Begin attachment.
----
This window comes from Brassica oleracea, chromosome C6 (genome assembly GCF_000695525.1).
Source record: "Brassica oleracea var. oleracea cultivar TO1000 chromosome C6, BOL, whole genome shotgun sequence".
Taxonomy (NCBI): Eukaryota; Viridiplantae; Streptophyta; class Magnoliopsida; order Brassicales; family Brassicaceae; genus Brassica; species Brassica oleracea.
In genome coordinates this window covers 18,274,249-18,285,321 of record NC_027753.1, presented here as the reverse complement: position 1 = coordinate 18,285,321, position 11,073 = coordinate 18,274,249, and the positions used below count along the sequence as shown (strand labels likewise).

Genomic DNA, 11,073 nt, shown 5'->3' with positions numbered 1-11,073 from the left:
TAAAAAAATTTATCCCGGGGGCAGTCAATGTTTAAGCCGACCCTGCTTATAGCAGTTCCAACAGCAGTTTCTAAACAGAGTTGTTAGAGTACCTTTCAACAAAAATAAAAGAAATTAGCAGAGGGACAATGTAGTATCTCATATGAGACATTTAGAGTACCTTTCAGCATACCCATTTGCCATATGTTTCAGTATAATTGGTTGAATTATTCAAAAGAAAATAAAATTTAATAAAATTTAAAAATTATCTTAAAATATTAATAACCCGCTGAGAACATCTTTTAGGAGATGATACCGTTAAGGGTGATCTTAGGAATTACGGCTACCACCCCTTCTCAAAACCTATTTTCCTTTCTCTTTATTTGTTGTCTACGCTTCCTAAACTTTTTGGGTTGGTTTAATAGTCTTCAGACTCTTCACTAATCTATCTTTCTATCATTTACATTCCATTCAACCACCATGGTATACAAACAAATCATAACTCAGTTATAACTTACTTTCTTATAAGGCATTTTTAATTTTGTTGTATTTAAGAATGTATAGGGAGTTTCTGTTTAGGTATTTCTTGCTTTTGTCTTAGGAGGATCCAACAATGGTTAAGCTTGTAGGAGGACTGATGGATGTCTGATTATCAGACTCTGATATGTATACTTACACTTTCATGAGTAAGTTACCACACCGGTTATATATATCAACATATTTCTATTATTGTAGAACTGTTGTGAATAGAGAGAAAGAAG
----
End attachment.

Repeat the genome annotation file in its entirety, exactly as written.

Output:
This window comes from Brassica oleracea, chromosome C6 (genome assembly GCF_000695525.1).
Source record: "Brassica oleracea var. oleracea cultivar TO1000 chromosome C6, BOL, whole genome shotgun sequence".
Taxonomy (NCBI): Eukaryota; Viridiplantae; Streptophyta; class Magnoliopsida; order Brassicales; family Brassicaceae; genus Brassica; species Brassica oleracea.
In genome coordinates this window covers 18,274,249-18,285,321 of record NC_027753.1, presented here as the reverse complement: position 1 = coordinate 18,285,321, position 11,073 = coordinate 18,274,249, and the positions used below count along the sequence as shown (strand labels likewise).

Genomic DNA, 11,073 nt, shown 5'->3' with positions numbered 1-11,073 from the left:
TAAAAAAATTTATCCCGGGGGCAGTCAATGTTTAAGCCGACCCTGCTTATAGCAGTTCCAACAGCAGTTTCTAAACAGAGTTGTTAGAGTACCTTTCAACAAAAATAAAAGAAATTAGCAGAGGGACAATGTAGTATCTCATATGAGACATTTAGAGTACCTTTCAGCATACCCATTTGCCATATGTTTCAGTATAATTGGTTGAATTATTCAAAAGAAAATAAAATTTAATAAAATTTAAAAATTATCTTAAAATATTAATAACCCGCTGAGAACATCTTTTAGGAGATGATACCGTTAAGGGTGATCTTAGGAATTACGGCTACCACCCCTTCTCAAAACCTATTTTCCTTTCTCTTTATTTGTTGTCTACGCTTCCTAAACTTTTTGGGTTGGTTTAATAGTCTTCAGACTCTTCACTAATCTATCTTTCTATCATTTACATTCCATTCAACCACCATGGTATACAAACAAATCATAACTCAGTTATAACTTACTTTCTTATAAGGCATTTTTAATTTTGTTGTATTTAAGAATGTATAGGGAGTTTCTGTTTAGGTATTTCTTGCTTTTGTCTTAGGAGGATCCAACAATGGTTAAGCTTGTAGGAGGACTGATGGATGTCTGATTATCAGACTCTGATATGTATACTTACACTTTCATGAGTAAGTTACCACACCGGTTATATATATCAACATATTTCTATTATTGTAGAACTGTTGTGAATAGAGAGAAAGAAG